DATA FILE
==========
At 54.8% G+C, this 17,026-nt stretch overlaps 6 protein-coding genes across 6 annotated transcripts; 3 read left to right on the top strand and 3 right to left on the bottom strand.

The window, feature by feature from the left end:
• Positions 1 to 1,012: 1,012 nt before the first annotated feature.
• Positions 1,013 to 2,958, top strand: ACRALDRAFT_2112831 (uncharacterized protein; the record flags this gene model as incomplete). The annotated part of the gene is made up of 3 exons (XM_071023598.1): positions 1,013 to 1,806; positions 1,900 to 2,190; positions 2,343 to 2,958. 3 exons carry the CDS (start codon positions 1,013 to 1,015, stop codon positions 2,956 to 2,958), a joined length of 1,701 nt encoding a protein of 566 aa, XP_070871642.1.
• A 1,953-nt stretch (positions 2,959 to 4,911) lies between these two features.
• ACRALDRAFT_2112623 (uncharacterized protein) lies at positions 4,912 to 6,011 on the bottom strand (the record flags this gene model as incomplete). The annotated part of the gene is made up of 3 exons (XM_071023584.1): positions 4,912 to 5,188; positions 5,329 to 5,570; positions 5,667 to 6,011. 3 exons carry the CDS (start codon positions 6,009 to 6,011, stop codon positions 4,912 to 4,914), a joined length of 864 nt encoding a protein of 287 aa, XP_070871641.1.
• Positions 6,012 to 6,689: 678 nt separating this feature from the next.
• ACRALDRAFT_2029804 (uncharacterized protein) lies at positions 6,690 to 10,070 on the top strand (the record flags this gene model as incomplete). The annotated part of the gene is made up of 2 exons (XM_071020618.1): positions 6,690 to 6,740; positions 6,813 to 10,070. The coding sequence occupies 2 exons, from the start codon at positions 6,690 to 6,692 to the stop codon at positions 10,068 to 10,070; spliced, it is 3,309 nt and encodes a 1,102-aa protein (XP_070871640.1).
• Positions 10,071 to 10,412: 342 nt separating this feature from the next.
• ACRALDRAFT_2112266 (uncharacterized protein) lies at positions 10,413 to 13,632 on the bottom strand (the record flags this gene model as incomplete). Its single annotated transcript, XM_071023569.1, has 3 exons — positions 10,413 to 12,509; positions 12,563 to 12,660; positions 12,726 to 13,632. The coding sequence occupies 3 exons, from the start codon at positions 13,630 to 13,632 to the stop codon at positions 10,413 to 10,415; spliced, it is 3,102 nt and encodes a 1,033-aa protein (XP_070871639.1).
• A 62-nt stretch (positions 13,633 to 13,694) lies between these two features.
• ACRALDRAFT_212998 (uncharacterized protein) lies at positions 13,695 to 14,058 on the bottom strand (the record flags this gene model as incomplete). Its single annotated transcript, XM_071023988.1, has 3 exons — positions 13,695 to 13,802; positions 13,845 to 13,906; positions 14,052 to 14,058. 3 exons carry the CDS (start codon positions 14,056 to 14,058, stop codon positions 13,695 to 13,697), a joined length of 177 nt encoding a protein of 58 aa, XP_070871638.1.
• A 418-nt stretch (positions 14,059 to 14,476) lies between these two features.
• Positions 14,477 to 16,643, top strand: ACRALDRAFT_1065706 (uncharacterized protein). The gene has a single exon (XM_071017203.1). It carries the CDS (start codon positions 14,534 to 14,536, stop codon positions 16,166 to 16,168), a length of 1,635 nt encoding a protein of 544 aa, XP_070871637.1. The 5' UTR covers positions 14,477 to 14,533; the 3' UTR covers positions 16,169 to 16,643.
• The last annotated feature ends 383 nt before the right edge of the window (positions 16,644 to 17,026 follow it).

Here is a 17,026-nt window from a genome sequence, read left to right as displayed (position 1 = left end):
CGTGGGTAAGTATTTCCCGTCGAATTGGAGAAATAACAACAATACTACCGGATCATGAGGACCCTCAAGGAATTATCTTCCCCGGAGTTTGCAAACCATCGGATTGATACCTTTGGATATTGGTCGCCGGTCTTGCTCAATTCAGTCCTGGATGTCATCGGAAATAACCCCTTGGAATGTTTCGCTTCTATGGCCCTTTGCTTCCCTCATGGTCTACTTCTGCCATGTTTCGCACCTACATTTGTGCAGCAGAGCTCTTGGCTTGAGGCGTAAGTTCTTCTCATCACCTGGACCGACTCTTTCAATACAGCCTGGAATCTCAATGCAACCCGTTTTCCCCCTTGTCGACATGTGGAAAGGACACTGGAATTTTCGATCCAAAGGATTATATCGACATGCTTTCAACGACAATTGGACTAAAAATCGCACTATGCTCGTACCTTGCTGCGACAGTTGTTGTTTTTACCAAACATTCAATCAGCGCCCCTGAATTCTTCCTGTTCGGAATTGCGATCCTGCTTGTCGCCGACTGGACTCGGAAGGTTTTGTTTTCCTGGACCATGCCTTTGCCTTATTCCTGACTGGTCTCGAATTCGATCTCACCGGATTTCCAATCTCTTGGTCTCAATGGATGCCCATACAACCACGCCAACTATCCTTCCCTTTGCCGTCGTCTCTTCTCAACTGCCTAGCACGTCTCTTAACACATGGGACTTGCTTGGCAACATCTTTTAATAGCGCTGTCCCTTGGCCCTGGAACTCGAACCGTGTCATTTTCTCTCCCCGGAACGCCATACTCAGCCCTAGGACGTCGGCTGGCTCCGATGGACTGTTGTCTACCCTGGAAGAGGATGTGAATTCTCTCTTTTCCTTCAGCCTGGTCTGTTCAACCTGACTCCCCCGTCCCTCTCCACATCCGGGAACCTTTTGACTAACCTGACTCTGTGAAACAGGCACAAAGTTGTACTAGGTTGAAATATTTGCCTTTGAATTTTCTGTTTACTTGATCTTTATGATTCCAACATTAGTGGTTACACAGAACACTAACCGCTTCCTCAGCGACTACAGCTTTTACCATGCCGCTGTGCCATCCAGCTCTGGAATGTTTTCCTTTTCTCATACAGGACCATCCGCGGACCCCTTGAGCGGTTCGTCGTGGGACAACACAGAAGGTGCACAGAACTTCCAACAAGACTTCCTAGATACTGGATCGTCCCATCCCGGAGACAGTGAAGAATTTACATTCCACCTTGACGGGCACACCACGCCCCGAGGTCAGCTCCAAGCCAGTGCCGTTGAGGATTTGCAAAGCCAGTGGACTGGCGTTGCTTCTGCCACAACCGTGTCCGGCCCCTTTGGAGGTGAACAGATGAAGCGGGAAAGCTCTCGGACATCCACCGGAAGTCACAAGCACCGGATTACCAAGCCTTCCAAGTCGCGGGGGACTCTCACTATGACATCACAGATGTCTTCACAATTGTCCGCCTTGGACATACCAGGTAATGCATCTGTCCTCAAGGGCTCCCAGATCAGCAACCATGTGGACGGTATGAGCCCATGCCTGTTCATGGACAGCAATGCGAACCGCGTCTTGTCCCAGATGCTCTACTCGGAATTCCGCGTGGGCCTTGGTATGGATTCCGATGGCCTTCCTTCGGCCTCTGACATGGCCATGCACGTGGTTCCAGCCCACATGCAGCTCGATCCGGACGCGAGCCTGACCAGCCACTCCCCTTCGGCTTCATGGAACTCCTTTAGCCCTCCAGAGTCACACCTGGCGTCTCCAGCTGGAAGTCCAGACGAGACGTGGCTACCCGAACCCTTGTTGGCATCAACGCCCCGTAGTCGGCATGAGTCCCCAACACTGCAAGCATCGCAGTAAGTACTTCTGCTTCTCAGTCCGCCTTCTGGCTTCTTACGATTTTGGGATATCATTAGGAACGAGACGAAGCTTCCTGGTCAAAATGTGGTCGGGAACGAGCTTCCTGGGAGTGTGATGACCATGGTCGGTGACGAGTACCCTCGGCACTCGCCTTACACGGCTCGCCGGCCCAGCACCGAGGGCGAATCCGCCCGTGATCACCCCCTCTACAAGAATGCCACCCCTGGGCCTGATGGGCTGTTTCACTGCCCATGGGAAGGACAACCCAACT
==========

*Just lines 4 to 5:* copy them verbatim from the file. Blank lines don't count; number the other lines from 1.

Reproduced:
• Positions 1,013 to 2,958, top strand: ACRALDRAFT_2112831 (uncharacterized protein; the record flags this gene model as incomplete). The annotated part of the gene is made up of 3 exons (XM_071023598.1): positions 1,013 to 1,806; positions 1,900 to 2,190; positions 2,343 to 2,958. 3 exons carry the CDS (start codon positions 1,013 to 1,015, stop codon positions 2,956 to 2,958), a joined length of 1,701 nt encoding a protein of 566 aa, XP_070871642.1.
• A 1,953-nt stretch (positions 2,959 to 4,911) lies between these two features.